Sunday, 15 June 2014

Strings and numbers: Scala can be easier than Ruby or Python thanks to type inference

When I was working on some python code I realized, gluing different parameters together is actually more complicated in Python (or Ruby) than in Scala or even in Java!

Someone would expect statically typed languages should be "by default" more complicated than flexible, dynamic Python or Ruby. Actually it may not be correct.

Scala has a really nice feature called types inference. This is something that could fill so natural and saves your time so often, you would wonder later why other languages are so resistant to pick it up. Let's see examples.

I would like to make string and int concatenation, like a code-number of a flight or road, e.g. aaa123
"aaa" + 123
foo + bar

Scala (sbt console):

scala> val foo = "aaa"
foo: String = aaa
scala> val bar = 123
bar: Int = 123
scala> foo + bar
res0: String = aaa123

Python (ipython):
In [1]: foo = "aaa"
In [2]: bar = 123
In [3]: foo + bar
TypeError                                 Traceback (most recent call last)
 in ()
----> 1 foo + bar
TypeError: cannot concatenate 'str' and 'int' objects

In [4]: foo + str(bar)
Out[4]: 'aaa123'
Ruby (irb):

And how about if we want to add another number value:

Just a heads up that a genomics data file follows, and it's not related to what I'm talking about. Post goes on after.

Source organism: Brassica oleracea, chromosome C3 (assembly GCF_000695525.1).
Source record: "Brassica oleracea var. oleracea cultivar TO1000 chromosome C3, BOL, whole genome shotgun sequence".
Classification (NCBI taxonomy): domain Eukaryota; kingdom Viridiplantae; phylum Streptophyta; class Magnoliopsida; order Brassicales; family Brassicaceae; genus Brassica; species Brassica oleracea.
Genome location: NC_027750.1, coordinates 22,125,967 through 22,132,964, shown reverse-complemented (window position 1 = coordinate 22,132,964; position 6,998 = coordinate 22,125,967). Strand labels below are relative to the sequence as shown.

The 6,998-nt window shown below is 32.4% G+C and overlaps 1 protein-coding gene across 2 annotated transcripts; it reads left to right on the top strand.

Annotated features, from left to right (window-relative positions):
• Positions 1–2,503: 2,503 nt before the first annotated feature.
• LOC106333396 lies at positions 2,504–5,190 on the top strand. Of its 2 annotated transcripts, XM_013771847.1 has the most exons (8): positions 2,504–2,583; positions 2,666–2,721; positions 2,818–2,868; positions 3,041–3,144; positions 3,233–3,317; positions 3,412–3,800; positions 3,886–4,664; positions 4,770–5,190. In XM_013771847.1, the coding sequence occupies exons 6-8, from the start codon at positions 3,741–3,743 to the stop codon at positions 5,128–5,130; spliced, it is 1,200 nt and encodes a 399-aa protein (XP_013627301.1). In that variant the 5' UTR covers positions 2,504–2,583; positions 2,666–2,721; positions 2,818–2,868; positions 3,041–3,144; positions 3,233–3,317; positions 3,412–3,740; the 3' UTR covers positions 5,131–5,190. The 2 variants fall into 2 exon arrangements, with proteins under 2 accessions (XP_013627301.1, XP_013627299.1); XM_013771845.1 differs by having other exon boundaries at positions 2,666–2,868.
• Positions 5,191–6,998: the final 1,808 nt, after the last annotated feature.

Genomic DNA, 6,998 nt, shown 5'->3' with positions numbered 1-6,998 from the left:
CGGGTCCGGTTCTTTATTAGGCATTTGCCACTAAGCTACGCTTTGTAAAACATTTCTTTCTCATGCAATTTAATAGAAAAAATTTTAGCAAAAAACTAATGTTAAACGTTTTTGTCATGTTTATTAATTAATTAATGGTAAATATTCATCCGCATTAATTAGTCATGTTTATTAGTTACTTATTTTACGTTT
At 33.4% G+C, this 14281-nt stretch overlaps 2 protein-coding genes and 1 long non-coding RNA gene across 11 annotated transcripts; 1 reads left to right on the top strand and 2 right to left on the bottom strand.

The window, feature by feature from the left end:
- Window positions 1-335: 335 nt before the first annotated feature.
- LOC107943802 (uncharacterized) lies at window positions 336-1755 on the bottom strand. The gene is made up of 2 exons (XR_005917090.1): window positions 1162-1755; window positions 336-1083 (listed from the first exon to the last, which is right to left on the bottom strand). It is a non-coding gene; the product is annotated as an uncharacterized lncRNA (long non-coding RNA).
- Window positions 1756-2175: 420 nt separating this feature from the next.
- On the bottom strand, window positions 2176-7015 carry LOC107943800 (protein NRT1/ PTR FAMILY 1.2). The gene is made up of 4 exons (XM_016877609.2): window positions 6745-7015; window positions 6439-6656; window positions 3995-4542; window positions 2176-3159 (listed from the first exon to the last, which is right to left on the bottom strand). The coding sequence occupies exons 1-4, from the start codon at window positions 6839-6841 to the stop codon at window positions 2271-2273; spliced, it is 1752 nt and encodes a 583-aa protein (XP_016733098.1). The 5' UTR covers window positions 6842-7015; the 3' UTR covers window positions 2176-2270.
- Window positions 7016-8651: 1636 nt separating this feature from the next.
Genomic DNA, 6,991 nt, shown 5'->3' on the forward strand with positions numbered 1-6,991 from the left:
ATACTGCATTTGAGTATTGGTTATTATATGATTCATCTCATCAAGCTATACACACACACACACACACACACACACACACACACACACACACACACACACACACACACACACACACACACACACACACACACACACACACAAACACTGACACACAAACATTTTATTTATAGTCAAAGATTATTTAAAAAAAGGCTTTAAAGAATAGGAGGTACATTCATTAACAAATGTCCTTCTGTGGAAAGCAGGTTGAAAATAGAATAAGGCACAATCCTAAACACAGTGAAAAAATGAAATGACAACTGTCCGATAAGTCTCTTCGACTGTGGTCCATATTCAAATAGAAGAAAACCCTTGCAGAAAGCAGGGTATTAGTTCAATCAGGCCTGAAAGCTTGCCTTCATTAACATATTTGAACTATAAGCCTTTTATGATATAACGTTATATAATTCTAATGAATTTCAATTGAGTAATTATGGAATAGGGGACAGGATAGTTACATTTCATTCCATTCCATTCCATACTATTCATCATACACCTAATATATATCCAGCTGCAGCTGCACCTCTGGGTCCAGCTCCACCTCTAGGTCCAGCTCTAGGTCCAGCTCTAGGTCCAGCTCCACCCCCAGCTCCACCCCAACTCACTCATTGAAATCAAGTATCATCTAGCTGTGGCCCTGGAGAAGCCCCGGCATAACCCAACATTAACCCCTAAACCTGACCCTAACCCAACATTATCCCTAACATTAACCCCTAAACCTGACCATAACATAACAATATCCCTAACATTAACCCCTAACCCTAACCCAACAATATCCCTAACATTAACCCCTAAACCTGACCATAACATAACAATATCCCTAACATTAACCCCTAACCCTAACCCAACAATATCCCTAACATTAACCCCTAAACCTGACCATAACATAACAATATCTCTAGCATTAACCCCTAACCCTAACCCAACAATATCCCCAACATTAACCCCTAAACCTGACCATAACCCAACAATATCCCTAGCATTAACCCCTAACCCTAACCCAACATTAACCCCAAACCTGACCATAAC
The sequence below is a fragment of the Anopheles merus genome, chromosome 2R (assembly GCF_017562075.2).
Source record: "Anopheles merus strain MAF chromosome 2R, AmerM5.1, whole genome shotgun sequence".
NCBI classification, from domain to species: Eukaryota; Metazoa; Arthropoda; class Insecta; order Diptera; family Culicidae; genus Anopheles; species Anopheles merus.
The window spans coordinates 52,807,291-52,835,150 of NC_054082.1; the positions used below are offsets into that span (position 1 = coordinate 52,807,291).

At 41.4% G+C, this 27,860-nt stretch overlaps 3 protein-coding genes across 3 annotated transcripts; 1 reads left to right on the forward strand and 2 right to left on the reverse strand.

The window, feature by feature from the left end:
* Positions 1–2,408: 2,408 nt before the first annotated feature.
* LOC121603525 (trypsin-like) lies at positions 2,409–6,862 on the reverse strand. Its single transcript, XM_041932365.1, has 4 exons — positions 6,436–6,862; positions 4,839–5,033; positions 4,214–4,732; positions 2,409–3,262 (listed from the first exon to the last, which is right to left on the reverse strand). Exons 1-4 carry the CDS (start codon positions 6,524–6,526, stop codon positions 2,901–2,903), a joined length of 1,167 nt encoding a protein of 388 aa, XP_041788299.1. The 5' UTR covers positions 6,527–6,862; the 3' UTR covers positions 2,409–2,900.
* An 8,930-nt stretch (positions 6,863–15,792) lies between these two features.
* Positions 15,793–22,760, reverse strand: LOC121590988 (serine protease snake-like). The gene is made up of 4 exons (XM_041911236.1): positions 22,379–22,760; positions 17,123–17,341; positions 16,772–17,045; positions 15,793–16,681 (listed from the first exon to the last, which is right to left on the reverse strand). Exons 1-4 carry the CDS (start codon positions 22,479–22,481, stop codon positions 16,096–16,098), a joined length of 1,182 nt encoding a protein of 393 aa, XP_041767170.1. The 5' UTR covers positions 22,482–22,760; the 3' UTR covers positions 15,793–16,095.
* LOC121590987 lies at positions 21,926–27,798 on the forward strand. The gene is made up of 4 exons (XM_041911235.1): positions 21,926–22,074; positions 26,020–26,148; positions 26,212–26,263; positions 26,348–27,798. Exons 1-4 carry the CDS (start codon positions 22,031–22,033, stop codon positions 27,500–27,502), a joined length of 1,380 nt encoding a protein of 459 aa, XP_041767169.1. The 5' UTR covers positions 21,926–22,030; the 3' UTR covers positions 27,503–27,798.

scala> val baz = 3
baz: Int = 3
scala> foo + bar + baz
res1: String = aaa1233
scala> baz + bar + foo
res2: String = 126aaa
but perhaps I need aaa126?

I can just use parentheses to show the proper execution flow so type inference will not change the context of second operator:

scala> foo + (bar + baz)
res4: String = aaa126
To do the same in Python you would need explicit conversions:
In [8]: str(baz + bar) + foo
Out[8]: '126aaa'
and similar conversion thing in Ruby:
>> (bar + baz).to_s + foo
=> "126aaa"
This could feel a little bit complicated, especially when you see than even in this monstrous, boiler-plate driven Java you can also write just like this:

String foo = "aaa";
int bar = 123;
System.out.println(foo + bar); // aaa123

int baz = 3;

System.out.println(foo + bar + baz); // aaa1233
System.out.println(bar + baz + foo); // 126aaa
System.out.println(foo + (bar + baz)); // aaa126

How about Perl, the old school Swiss Army knife for data processing? Perl (and in similar fashion Visual Basic), gives you a choice - what kind of "addition" you want to do, a math (+) or a string concatenation (. for Perl or & if this is VB):

perl -le ' $foo="aaa"; $bar=123; $baz=3; print $bar + $baz.$foo '

perl -le ' $foo="aaa"; $bar=123; $baz=3; print $foo.($bar + $baz) '

Just remember Perl is trying conversion really hard - be sure this is what you really want, like here:

perl -le ' $gbp = "100gbp"; $eur = "100eur"; print($gbp + $eur) '

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